If you're on Windows, go to settings, then language preferences, and keyboard settings. Add Greek keyboard and switch to the greek keyboard when needed. Voila ! :)
You can use this add-on for Google Chrome to make your keyboard changeable, that depends on the language you study on.
In general, it's like "ea" / "ee" in English -- you just have to learn it. They sound exactly the same.
However, if it's in the ending of a word rather than the root, then you can usually tell by the grammar -- for example, a stressed "os" at the end would usually be -ός for a noun or adjective but -ώς for an adverb, and a stressed "o" at the end would usually be -ό for a noun or adjective but -ώ for a verb.
Γ or γ is the 3rd letter or the greek alphabet. Like in γιαγιά = grandma. Ω or ω is the last letter of the alphabet. There are 24 letters.
The greek alphabet has 2 types of letters: Vowels and consonants. "Γ" is a consonant and "ω" is a vowel. Vowels may have a mark on them like "ά". When they do, they are pronounced with the same sound but with more emphasis.
I hope this helps, Im a native speaker.
Just go to Google translate and copy and paste the letter you need. Ur welcome.
Is this supposed to mean something, or be a typing exercise? I honestly can't tell.
Why is the i spelled as ιώτα rather than ιότα? I haven't even learned the letter ω yet.
I don't get this question. Why are we going from yiota to iota? What is the lesson here?
Why "ι γιώτα" and isn't γ more G like letter? Also why use omega instead of omicron? Or is omicron only used in like the "το"?
This is the greek alphaber: Α Β Γ Δ Ε Ζ Η Θ Ι Κ Λ Μ Ν Ξ Ο Π Ρ Σ Τ Υ Φ Χ Ψ Ω
α β γ δ ε ζ η θ ι κ λ μ ν ξ ο π ρ σ τ υ φ χ ψ ω
Alfa Beta Gamma Delta Epsilon Zeta Eta Theta Iota Kappa Lambda Mu Nu Xi Omicron Pi Rho Sigma Tau Upsilon Phi Chi Psi Omega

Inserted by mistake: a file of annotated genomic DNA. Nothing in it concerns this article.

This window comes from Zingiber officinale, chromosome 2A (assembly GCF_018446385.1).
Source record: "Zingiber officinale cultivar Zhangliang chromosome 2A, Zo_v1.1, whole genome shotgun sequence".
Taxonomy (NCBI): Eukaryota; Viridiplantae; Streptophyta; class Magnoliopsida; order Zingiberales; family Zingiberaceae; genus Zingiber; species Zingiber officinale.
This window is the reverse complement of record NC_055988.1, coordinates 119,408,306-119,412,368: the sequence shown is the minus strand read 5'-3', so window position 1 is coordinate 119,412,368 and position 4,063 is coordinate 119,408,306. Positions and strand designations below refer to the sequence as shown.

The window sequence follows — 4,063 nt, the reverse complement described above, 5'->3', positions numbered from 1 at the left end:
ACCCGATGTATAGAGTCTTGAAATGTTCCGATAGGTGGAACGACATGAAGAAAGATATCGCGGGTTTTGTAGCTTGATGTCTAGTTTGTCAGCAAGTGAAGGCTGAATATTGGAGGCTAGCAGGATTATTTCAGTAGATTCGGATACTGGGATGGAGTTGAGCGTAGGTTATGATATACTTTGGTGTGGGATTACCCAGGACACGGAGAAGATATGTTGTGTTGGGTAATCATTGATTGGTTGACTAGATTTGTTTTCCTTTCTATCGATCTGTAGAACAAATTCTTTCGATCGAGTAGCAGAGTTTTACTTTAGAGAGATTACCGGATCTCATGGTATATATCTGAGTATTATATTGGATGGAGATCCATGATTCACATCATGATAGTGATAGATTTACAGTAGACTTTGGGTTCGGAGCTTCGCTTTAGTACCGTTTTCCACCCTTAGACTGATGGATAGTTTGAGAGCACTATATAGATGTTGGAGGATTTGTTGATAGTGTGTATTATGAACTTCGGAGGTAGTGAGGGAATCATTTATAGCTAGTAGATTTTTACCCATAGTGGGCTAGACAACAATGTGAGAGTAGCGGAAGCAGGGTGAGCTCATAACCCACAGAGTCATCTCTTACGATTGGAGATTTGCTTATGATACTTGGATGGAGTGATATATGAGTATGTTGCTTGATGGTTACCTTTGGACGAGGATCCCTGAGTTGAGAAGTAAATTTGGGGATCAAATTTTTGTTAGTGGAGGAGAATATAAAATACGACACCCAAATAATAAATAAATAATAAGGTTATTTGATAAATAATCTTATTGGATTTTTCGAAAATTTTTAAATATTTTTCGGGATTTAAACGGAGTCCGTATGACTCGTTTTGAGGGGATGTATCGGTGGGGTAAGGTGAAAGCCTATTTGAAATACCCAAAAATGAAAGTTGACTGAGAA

So, the difference between γ and ω is that they are different letters.
Why is the definition of "i" translated to "εγώ" when the correct answer is "ι"
These are just suggestions and sometimes may not be correct. In greek "εγώ" means "i" , like in "i speak" (εγώ μιλάω). This is not an actual sentence, it is only trying to teach you the letter "ι".
So i look at the actual thing, as in the word bank, and i type what i see but then there is a bunch of extra letters in the sentance?
One question: one translation of iota is ιώτα, so why did greeks add γιώτα, it doesn't even start with i.
"Ιώτα" and "γιώτα" sound the same. The "ιω" is very fast and sounds like there is a "γ" there.
They are pronounced identically in Modern Greek.
The separate spellings are historical, like how we distinguish “ea” from “ee” in English (e.g. meet, meat, need, knead, ...): they used to be pronounced differently centuries ago and that is the reason for the distinct spellings, but now it’s just something to memorise.
In Greek we have two different "o"s, but even though they look different they sound the same. You need to study the vocabulary to remember how every word is written, but also grammar indicates it sometimes (this happens with other vowels as well). An easy thing to remember is that "ο" is what you put in front of any male subject (ex: "ο σκύλος") , while "ω" is used at the end of a verb in the first person in present perfect (ex: "I love you" = " ([εγώ] σε αγαπώ" ).
Why call it γιώτα, it doesn't even start with ι! I personally think that Greek ιώτα is much less confusing, but say it "ee-oa-ta", not "ie-yoa-ta"